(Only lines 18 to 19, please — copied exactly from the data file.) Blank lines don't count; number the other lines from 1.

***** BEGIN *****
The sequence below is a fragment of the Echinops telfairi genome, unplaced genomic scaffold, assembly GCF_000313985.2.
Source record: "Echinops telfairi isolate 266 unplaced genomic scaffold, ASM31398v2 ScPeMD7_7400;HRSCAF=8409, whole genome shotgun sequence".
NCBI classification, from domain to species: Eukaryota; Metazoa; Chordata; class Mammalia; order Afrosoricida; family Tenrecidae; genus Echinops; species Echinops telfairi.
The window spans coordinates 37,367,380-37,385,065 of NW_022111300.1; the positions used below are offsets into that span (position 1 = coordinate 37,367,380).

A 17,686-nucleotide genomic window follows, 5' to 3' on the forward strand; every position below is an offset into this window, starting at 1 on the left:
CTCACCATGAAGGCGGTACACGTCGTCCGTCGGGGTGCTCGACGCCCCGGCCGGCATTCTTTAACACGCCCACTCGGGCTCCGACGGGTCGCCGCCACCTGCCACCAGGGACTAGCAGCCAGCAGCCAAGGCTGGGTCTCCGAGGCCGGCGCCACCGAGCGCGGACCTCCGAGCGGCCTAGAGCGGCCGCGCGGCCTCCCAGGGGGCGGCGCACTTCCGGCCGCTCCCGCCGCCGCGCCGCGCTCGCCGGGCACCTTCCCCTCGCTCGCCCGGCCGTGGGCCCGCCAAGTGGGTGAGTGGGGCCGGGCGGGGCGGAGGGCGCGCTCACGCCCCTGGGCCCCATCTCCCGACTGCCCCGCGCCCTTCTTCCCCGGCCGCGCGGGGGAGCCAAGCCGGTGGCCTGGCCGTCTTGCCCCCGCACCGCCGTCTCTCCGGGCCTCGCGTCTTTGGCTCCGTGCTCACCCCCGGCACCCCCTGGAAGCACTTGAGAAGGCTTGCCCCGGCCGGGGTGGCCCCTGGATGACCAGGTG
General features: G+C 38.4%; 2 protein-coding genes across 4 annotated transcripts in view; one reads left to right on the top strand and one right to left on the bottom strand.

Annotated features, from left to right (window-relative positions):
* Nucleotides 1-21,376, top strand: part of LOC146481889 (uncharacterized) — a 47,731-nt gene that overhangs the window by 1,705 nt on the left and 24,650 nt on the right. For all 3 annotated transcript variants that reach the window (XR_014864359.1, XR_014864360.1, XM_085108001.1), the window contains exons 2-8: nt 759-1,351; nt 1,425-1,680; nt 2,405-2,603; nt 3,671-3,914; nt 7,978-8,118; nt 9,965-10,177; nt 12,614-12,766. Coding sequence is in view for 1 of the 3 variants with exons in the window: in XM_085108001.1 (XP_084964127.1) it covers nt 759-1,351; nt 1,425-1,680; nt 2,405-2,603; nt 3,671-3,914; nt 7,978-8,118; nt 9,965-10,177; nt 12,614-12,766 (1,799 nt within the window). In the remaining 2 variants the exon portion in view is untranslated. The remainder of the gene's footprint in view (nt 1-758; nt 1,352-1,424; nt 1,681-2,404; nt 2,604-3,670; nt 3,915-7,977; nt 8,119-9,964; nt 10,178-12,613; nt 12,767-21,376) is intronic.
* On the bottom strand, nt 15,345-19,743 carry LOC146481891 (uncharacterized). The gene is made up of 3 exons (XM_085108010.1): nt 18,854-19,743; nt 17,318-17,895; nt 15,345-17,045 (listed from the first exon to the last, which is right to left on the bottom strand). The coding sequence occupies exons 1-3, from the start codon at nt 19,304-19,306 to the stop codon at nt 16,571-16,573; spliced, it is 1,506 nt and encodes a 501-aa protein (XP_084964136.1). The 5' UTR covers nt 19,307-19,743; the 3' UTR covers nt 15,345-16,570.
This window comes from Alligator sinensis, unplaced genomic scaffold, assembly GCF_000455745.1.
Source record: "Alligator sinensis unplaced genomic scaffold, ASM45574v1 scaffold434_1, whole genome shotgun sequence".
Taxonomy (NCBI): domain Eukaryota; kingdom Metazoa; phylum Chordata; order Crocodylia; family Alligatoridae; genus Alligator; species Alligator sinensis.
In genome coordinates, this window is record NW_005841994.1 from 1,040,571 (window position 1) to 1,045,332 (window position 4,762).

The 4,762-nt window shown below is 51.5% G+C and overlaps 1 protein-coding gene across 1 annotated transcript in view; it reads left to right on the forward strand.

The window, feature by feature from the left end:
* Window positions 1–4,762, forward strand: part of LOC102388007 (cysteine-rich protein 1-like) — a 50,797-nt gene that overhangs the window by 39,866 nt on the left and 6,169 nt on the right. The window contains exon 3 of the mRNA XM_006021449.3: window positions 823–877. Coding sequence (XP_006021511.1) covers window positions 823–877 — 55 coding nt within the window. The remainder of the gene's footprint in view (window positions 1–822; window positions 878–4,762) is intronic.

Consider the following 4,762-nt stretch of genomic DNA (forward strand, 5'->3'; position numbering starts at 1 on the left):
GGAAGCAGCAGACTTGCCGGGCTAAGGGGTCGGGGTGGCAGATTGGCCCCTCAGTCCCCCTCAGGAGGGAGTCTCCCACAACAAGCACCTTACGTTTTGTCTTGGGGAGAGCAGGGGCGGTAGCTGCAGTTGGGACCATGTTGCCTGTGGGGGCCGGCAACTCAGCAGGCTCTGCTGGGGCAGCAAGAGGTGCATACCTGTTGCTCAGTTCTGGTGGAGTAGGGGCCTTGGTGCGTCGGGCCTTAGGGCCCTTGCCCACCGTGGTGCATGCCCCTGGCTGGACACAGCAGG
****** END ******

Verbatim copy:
Consider the following 4,762-nt stretch of genomic DNA (forward strand, 5'->3'; position numbering starts at 1 on the left):
GGAAGCAGCAGACTTGCCGGGCTAAGGGGTCGGGGTGGCAGATTGGCCCCTCAGTCCCCCTCAGGAGGGAGTCTCCCACAACAAGCACCTTACGTTTTGTCTTGGGGAGAGCAGGGGCGGTAGCTGCAGTTGGGACCATGTTGCCTGTGGGGGCCGGCAACTCAGCAGGCTCTGCTGGGGCAGCAAGAGGTGCATACCTGTTGCTCAGTTCTGGTGGAGTAGGGGCCTTGGTGCGTCGGGCCTTAGGGCCCTTGCCCACCGTGGTGCATGCCCCTGGCTGGACACAGCAGG